Private equity’s appeal to football comes with a caveat – GAME OF THE PEOPLE
FOOTBALL’s investor base has diversified in recent years and the market has seen a new breed of club owner – one that demands some kind of return. Previous benefactors have poured money into clubs and clawed very little back, but the dynamic is changing with the rise of private equity firms in football.
The role of private equity owned by football clubs is certainly different from that of a sovereign wealth fund or Middle Eastern government entity. While the Middle Eastern owner is not overly concerned about a club making a profit, the private equity owner expects a return and will also have an exit plan built into the transaction. Additionally, they invariably rely on debt to fund an acquisition, which can make them very unpopular with the supporter base.
While investing in a P/E firm can be seen as an entry of big capitalism, there are some benefits that can accrue to a club such as: B. innovative ideas, cost control and a penchant for data analysis. Another focus is on generating new revenue. In short, a P/E outfit can transform a club and become its savior, but if the fundamentals are wrong, it can also break and destroy a club.
What is so attractive to these companies? Obviously TV money and staggering broadcast deals have made football a well-funded industry at the top, but the imbalances are huge and probably always will be. It’s also a global game and its popularity shows little sign of waning.
For the big clubs, very lucrative revenue streams are practically guaranteed and their brand has no trouble attracting big sponsors and commercial partners. Clubs are also highly accessible and, unlike leaders in other sectors, there are few intermediaries. It’s relatively easy to have C-suite talks with football clubs as most are desperate for cash as the pandemic has been brutal for many football clubs. Even in the elite class, wages are too high and transfer fees have gotten out of hand.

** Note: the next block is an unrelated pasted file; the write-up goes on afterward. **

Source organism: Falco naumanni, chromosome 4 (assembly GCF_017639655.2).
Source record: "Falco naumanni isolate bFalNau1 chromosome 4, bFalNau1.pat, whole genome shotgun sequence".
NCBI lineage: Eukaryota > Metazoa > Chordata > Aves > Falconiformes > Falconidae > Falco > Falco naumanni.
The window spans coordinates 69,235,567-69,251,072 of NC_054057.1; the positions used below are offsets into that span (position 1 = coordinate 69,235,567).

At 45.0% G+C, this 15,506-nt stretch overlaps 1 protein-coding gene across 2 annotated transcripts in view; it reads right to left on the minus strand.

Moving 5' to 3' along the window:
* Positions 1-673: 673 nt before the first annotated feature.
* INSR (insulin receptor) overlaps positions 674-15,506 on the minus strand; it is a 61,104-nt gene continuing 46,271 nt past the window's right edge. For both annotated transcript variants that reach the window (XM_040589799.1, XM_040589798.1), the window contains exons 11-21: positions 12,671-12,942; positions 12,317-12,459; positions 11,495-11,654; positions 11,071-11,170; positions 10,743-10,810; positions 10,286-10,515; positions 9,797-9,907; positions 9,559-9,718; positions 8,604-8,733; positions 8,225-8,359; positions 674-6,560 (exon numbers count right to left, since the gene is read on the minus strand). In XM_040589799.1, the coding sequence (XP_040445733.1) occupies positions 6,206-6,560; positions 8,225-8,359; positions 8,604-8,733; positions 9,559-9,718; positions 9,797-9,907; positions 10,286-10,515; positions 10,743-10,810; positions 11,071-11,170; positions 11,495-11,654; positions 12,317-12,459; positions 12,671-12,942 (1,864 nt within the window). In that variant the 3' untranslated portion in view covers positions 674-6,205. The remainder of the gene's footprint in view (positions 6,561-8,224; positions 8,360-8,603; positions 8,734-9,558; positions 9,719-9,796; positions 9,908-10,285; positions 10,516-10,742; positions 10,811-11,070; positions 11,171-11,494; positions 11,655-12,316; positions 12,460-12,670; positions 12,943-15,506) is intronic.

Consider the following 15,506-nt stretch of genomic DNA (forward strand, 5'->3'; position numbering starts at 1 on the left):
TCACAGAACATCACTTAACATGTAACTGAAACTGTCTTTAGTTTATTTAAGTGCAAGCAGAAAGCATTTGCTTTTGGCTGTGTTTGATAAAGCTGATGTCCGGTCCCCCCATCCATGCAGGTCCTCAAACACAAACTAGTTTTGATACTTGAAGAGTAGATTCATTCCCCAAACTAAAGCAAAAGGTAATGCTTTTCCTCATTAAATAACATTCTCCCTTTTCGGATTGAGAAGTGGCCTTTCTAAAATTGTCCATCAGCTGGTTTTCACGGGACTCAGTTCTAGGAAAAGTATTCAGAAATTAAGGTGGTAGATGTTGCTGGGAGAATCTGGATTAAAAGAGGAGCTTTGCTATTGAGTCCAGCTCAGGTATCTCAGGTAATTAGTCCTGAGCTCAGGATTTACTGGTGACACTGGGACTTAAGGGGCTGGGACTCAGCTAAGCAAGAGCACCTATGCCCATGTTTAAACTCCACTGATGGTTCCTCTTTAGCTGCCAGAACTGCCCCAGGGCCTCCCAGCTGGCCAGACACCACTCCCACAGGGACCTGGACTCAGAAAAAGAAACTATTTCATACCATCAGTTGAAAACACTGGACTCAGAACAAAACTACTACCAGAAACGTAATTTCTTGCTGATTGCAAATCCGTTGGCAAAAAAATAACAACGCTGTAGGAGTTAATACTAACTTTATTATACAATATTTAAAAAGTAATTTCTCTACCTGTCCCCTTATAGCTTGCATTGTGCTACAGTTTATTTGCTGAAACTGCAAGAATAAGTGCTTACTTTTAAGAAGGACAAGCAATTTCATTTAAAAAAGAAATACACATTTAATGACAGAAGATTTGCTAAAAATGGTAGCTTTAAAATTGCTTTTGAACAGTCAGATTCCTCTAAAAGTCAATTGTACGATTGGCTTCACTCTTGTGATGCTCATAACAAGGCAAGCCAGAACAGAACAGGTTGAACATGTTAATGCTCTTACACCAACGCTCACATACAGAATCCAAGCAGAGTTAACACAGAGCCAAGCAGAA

Across Europe, private equity has been involved with companies such as CVC, Clearlake, Red Bird, Apollo and Fortress all taking stakes in major clubs. Some, like 777 Partners, have a penchant for football investing and have built a multi-club portfolio that includes Genoa, Standard Liège, Hertha Berlin, Paris Red Star, Sevilla and Vasco Da Gama. CVC has chosen to invest in leagues and has held talks with Serie A, Ligue 1, La Liga and the Bundesliga, with varying degrees of success and no small opposition from fan groups. CVC managed to invest around $3 billion in part of La Liga’s commercial business.
The global appeal of Premier League football has seen English clubs scramble for assets, but the ongoing debate over the sale of Manchester United suggests pricing is an issue. Whilst numbers have been thrown around valuing United at £4bn and up, football finance expert Tom Markham has calculated that the club’s true worth is likely less than £1bn. Qatar, who were believed to be favorites to win the club, are known to insist they don’t overpay just to receive a prestigious prize. Price-earnings can still buy United, but other clubs have come under the sector’s scrutiny, such as Liverpool and Tottenham Hotspur.
But it must be noted and emphasized that private equity firms are not sugar daddies and avuncular patrons. All they care about is making money and to do that they will cut costs, including peripheral activities like community initiatives, and insist on a certain level of prudence in the transfer market. They may not throw money around carelessly, but they will try to run a club properly so that their assets are attractive when they decide to exit. For a club like Chelsea, which was taken over by a consortium that included a P/E firm, they are at the dawn of a very different era from that funded by Roman Abramovich.
Private equity will have its place in the football landscape of the future, but with rising interest rates, a potentially nervous banking crisis looming and lingering geopolitical concerns, there is a level of uncertainty that could turn off even the most unwary investor. Football is unlikely to avoid the next phase of major economic upheaval.
Game of the People was founded in 2012 and is ranked among the top 100 football websites by various sources. The site regularly wins awards for its work across a wide range of topics. View all posts by Neil Fredrik Jensen